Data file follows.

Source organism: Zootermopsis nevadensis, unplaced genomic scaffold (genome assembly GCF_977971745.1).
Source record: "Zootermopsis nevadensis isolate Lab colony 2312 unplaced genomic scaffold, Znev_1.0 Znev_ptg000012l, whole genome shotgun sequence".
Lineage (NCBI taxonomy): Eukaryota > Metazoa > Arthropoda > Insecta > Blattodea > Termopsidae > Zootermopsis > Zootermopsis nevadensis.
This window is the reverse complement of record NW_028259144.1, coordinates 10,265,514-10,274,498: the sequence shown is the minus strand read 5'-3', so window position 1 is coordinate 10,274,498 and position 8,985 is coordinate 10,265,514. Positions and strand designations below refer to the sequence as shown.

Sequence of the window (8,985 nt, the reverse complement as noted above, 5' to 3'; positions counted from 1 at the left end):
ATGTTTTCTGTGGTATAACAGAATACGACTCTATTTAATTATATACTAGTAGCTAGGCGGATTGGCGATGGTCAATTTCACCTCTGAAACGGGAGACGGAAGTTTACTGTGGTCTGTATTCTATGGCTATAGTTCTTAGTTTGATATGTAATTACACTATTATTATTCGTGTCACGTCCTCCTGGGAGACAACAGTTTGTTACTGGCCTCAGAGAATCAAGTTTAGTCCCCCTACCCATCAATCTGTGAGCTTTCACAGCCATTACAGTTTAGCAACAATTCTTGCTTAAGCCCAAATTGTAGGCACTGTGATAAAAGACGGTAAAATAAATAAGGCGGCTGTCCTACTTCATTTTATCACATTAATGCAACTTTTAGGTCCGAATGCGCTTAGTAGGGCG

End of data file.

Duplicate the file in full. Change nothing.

Source organism: Zootermopsis nevadensis, unplaced genomic scaffold (genome assembly GCF_977971745.1).
Source record: "Zootermopsis nevadensis isolate Lab colony 2312 unplaced genomic scaffold, Znev_1.0 Znev_ptg000012l, whole genome shotgun sequence".
Lineage (NCBI taxonomy): Eukaryota > Metazoa > Arthropoda > Insecta > Blattodea > Termopsidae > Zootermopsis > Zootermopsis nevadensis.
This window is the reverse complement of record NW_028259144.1, coordinates 10,265,514-10,274,498: the sequence shown is the minus strand read 5'-3', so window position 1 is coordinate 10,274,498 and position 8,985 is coordinate 10,265,514. Positions and strand designations below refer to the sequence as shown.

Sequence of the window (8,985 nt, the reverse complement as noted above, 5' to 3'; positions counted from 1 at the left end):
ATGTTTTCTGTGGTATAACAGAATACGACTCTATTTAATTATATACTAGTAGCTAGGCGGATTGGCGATGGTCAATTTCACCTCTGAAACGGGAGACGGAAGTTTACTGTGGTCTGTATTCTATGGCTATAGTTCTTAGTTTGATATGTAATTACACTATTATTATTCGTGTCACGTCCTCCTGGGAGACAACAGTTTGTTACTGGCCTCAGAGAATCAAGTTTAGTCCCCCTACCCATCAATCTGTGAGCTTTCACAGCCATTACAGTTTAGCAACAATTCTTGCTTAAGCCCAAATTGTAGGCACTGTGATAAAAGACGGTAAAATAAATAAGGCGGCTGTCCTACTTCATTTTATCACATTAATGCAACTTTTAGGTCCGAATGCGCTTAGTAGGGCG